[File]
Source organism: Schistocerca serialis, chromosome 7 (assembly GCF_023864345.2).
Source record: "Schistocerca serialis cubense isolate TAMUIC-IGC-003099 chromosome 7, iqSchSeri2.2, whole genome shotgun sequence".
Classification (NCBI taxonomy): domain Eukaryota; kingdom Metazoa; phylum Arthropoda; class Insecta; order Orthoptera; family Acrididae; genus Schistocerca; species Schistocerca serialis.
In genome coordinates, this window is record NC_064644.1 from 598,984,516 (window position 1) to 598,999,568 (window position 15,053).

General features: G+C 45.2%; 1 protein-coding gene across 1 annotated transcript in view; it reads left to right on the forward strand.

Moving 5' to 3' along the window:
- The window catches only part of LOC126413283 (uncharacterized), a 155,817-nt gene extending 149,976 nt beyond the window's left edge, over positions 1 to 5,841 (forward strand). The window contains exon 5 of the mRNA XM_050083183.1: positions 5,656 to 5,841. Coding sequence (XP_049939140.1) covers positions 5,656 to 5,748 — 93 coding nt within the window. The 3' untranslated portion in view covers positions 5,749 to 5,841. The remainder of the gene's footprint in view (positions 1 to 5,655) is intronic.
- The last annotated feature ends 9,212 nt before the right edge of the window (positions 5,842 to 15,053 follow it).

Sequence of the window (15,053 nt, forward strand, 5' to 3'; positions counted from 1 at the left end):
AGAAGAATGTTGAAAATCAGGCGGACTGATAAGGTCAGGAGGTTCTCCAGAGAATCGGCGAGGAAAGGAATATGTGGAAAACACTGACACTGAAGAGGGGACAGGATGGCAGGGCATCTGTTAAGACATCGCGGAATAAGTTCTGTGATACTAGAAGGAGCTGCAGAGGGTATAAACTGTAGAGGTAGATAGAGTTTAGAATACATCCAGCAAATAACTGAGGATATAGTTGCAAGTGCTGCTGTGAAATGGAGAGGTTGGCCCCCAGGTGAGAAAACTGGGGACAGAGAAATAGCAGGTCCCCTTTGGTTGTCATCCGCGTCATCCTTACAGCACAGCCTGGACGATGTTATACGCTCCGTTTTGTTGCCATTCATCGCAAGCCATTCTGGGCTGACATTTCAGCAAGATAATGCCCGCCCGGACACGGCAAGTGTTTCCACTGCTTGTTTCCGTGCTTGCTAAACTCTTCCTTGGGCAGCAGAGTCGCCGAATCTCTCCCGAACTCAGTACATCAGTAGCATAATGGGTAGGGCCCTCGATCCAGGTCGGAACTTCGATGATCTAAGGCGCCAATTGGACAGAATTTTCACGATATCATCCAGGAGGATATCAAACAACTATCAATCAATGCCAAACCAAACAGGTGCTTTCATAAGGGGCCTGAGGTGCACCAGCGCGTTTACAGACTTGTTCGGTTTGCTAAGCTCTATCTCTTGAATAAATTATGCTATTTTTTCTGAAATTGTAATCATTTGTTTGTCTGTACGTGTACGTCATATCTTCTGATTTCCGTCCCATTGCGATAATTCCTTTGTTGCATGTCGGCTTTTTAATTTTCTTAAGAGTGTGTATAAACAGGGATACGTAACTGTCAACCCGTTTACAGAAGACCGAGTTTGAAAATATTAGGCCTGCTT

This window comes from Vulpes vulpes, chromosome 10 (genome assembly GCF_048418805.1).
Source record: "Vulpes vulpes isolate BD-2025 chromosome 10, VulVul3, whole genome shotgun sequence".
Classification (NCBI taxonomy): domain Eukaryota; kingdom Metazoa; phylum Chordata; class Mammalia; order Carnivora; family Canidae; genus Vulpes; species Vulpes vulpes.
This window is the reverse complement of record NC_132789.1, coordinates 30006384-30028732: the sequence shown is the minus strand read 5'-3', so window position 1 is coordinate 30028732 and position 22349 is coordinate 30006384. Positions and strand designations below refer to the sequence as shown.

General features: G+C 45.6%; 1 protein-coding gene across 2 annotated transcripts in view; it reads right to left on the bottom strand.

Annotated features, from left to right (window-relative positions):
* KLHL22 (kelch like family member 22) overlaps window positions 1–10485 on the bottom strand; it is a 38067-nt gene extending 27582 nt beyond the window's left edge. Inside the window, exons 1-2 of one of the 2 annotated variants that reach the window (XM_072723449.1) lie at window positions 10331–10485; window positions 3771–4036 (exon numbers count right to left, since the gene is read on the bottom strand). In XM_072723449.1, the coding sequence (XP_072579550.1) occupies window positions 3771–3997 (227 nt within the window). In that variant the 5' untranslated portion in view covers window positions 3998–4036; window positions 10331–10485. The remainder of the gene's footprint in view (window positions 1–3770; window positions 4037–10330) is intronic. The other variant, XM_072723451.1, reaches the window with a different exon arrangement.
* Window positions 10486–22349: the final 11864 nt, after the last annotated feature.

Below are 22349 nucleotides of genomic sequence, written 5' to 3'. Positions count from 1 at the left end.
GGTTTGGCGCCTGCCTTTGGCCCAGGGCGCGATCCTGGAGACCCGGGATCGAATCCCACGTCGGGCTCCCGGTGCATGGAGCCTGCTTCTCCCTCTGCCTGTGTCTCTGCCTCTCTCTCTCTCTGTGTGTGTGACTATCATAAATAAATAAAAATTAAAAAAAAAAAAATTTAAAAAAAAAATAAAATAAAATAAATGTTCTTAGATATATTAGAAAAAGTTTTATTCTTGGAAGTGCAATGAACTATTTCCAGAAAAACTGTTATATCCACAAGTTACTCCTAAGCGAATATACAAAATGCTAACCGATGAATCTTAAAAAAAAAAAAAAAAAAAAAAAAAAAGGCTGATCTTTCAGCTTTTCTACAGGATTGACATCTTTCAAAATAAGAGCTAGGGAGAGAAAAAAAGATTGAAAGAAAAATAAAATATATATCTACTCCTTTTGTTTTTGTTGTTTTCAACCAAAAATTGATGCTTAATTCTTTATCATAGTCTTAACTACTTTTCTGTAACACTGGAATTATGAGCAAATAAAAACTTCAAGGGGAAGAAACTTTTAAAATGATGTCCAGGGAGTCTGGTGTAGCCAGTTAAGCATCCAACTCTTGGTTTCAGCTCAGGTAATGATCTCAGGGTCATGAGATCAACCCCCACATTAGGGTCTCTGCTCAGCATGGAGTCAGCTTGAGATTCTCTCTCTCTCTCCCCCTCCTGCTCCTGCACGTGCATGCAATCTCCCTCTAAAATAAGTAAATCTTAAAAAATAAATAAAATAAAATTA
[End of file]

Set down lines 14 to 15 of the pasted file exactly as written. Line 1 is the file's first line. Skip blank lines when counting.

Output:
This window is the reverse complement of record NC_132789.1, coordinates 30006384-30028732: the sequence shown is the minus strand read 5'-3', so window position 1 is coordinate 30028732 and position 22349 is coordinate 30006384. Positions and strand designations below refer to the sequence as shown.

General features: G+C 45.6%; 1 protein-coding gene across 2 annotated transcripts in view; it reads right to left on the bottom strand.